‘‘Yes,’’ said Pierre, and he went on with what interested him. ‘‘Nikolay says we ought not to think. But I can’t help it. To say nothing of the fact (I can say so to you) that in Petersburg I felt that the whole thing would go to pieces without me, every one pulled his own way. But I succeeded in bringing them all together; and then my idea is so clear and simple. I don’t say we ought to work against so and so. We may be mistaken. But I say let those join hands who care for the good cause, and let our one standard be energy and honesty. Prince Sergey is a capital fellow, and clever.’’

Natasha would have had no doubt that Pierre’s idea was a grand idea, but that one thing troubled her. It was his being her husband. ‘‘Is it possible that a man of such value, of such importance to society, is at the same time my husband? How can it have happened?’’ She wanted to express this doubt to him. ‘‘Who are the persons who could decide positively whether he is so much cleverer than all of them?’’ she wondered, and she went over in imagination the people who were very much respected by Pierre. There was nobody whom, to judge by his own account, he had respected so much as Platon Karataev.

‘‘Do you know what I am thinking about?’’ she said. ‘‘About Platon Karataev. What would he have said? Would he have approved of you now?’’

Pierre was not in the least surprised at this question. He understood the connection of his wife’s ideas.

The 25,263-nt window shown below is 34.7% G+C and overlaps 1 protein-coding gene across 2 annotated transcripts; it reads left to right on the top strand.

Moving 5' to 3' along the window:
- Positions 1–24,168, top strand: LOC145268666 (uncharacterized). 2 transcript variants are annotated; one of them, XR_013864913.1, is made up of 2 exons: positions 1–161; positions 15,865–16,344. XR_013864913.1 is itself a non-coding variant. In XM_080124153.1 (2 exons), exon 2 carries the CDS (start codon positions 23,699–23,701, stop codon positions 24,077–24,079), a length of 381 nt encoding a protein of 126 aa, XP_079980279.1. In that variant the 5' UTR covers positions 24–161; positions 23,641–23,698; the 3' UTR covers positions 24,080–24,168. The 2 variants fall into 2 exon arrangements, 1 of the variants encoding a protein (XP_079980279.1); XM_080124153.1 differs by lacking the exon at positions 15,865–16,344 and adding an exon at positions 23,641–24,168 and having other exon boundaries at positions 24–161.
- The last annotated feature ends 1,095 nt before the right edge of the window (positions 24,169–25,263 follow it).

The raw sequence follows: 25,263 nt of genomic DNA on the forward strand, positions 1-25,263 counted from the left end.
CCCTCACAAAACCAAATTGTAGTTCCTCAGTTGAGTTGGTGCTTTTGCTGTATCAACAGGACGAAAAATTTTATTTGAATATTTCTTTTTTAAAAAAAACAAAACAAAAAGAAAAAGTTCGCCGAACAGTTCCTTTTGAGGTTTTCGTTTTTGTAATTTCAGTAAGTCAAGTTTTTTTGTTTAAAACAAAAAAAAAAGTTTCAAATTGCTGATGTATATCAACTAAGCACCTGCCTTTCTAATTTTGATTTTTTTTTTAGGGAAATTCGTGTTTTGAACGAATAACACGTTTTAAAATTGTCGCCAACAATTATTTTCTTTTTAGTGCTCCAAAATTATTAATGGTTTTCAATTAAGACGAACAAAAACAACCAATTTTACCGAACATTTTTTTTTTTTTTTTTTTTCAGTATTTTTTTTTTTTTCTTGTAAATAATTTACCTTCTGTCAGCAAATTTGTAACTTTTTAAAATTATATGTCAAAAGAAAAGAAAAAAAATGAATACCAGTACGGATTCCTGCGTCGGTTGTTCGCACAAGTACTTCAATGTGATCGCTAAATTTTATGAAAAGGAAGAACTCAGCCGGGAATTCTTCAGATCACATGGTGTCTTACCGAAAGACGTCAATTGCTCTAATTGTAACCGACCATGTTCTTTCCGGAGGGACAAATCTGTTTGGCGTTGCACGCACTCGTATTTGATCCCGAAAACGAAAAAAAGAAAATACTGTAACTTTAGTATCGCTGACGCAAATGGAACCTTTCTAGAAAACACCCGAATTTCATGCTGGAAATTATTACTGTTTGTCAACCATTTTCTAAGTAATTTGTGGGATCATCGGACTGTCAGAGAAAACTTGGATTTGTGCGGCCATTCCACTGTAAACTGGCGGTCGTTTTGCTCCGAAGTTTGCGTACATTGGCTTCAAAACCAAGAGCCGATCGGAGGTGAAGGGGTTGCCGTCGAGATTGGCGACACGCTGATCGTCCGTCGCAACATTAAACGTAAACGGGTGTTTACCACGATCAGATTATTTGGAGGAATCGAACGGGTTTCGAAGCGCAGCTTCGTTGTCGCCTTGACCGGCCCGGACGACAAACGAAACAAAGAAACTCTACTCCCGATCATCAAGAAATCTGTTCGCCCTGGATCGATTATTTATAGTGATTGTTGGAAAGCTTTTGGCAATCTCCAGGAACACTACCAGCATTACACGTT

‘‘Platon Karataev?’’ he said, and he pondered, evidently trying sincerely to picture what Karataev’s judgment would have been on the subject. ‘‘He would not have understood, and yet, perhaps, he would.’’

‘‘I like you awfully!’’ said Natasha all at once. ‘‘Awfully! awfully!’’

‘‘No, he wouldn’t have approved,’’ said Pierre, musing. ‘‘What he would have approved of is our home life. He did so like to see seemliness, happiness, peace in everything, and I could have shown him all of us with pride. You talk about separation. But you would not believe what a special feeling I have for you after separation …’’

‘‘And, besides, …’’ Natasha was beginning.

‘‘No, not so. I never leave off loving you. And one couldn’t love more; but it’s something special.…’’ He did not finish, because their eyes meeting said the rest.

‘‘What nonsense,’’ said Natasha suddenly, ‘‘it all is about the honeymoon and that the greatest happiness is at first. On the contrary, now is much the best. If only you wouldn’t go away. Do you remember how we used to quarrel? And I was always in the wrong. It was always my doing. And what we quarrelled about—I don’t remember even.’’

‘‘Always the same thing,’’ said Pierre smiling. ‘‘Jea …’’

‘‘Don’t say it, I can’t bear it,’’ cried Natasha, and a cold, vindictive light gleamed in her eyes. ‘‘Did you see her?’’ she added after a pause.

‘‘No; and if I had, I shouldn’t have known her.’’

They were silent.

‘‘Oh! do you know, when you were talking in the study, I was looking at you,’’ said Natasha, obviously trying to drive away the cloud that had come between them. ‘‘And do you know you are like him as two drops of water, like the boy.’’ That was what she called her baby son. ‘‘Ah, it’s time I went to him. … But I am sorry to go away.’’

They were both silent for some seconds. Then all at once, at the same moment, they turned to each other and began talking. Pierre was beginning with self-satisfaction and enthusiasm, Natasha with a soft, happy smile. Interrupting each other, both stopped, waiting for the other to go on.

  By PanEris using Melati.

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